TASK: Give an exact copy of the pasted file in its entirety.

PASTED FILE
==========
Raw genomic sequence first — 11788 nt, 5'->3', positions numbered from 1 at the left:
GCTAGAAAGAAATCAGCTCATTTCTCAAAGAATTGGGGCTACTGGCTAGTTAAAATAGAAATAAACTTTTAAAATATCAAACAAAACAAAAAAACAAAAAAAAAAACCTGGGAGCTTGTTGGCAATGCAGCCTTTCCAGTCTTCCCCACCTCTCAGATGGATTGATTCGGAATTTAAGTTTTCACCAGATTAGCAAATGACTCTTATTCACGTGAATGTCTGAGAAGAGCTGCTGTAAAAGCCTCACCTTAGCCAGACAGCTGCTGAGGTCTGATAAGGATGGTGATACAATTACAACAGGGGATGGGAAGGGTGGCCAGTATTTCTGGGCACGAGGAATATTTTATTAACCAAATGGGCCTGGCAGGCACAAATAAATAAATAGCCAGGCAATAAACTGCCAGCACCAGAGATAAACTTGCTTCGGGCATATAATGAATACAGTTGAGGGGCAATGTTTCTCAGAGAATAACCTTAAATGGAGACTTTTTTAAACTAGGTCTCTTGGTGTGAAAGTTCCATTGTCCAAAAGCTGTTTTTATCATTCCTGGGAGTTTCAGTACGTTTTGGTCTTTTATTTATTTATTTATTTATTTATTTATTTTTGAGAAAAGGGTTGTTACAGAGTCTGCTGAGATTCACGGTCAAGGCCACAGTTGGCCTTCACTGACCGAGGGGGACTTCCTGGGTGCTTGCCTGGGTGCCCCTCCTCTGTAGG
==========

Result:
Raw genomic sequence first — 11788 nt, 5'->3', positions numbered from 1 at the left:
GCTAGAAAGAAATCAGCTCATTTCTCAAAGAATTGGGGCTACTGGCTAGTTAAAATAGAAATAAACTTTTAAAATATCAAACAAAACAAAAAAACAAAAAAAAAAACCTGGGAGCTTGTTGGCAATGCAGCCTTTCCAGTCTTCCCCACCTCTCAGATGGATTGATTCGGAATTTAAGTTTTCACCAGATTAGCAAATGACTCTTATTCACGTGAATGTCTGAGAAGAGCTGCTGTAAAAGCCTCACCTTAGCCAGACAGCTGCTGAGGTCTGATAAGGATGGTGATACAATTACAACAGGGGATGGGAAGGGTGGCCAGTATTTCTGGGCACGAGGAATATTTTATTAACCAAATGGGCCTGGCAGGCACAAATAAATAAATAGCCAGGCAATAAACTGCCAGCACCAGAGATAAACTTGCTTCGGGCATATAATGAATACAGTTGAGGGGCAATGTTTCTCAGAGAATAACCTTAAATGGAGACTTTTTTAAACTAGGTCTCTTGGTGTGAAAGTTCCATTGTCCAAAAGCTGTTTTTATCATTCCTGGGAGTTTCAGTACGTTTTGGTCTTTTATTTATTTATTTATTTATTTATTTATTTTTGAGAAAAGGGTTGTTACAGAGTCTGCTGAGATTCACGGTCAAGGCCACAGTTGGCCTTCACTGACCGAGGGGGACTTCCTGGGTGCTTGCCTGGGTGCCCCTCCTCTGTAGG